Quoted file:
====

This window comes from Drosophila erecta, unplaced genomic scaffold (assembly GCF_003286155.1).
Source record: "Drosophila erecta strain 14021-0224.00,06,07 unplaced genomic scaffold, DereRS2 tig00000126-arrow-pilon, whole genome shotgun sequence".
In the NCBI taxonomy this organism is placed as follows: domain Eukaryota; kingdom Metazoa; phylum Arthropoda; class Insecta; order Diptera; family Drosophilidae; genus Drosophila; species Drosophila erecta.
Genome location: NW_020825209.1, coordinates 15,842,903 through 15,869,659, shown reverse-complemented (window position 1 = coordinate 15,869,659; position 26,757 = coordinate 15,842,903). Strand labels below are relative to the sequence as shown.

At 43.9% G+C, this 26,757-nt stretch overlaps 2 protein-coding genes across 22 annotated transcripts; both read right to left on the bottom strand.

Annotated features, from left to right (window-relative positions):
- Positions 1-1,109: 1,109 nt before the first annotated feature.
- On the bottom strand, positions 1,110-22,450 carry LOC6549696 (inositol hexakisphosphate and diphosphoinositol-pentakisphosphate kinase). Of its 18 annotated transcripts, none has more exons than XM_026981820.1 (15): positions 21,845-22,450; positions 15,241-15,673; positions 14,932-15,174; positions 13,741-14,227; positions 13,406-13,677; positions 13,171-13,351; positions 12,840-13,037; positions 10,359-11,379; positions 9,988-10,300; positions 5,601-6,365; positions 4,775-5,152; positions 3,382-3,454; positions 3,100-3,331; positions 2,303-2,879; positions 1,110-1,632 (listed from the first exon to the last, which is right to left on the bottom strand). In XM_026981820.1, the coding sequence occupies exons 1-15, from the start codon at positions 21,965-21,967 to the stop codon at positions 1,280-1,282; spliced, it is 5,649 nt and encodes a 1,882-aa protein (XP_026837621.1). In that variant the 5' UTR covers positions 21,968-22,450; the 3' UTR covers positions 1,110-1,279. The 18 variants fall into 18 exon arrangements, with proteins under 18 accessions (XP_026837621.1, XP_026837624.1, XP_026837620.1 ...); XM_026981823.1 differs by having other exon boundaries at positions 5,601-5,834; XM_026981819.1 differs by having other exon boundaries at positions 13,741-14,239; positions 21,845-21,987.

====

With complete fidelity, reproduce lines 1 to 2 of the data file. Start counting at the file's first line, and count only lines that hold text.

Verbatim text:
This window comes from Drosophila erecta, unplaced genomic scaffold (assembly GCF_003286155.1).
Source record: "Drosophila erecta strain 14021-0224.00,06,07 unplaced genomic scaffold, DereRS2 tig00000126-arrow-pilon, whole genome shotgun sequence".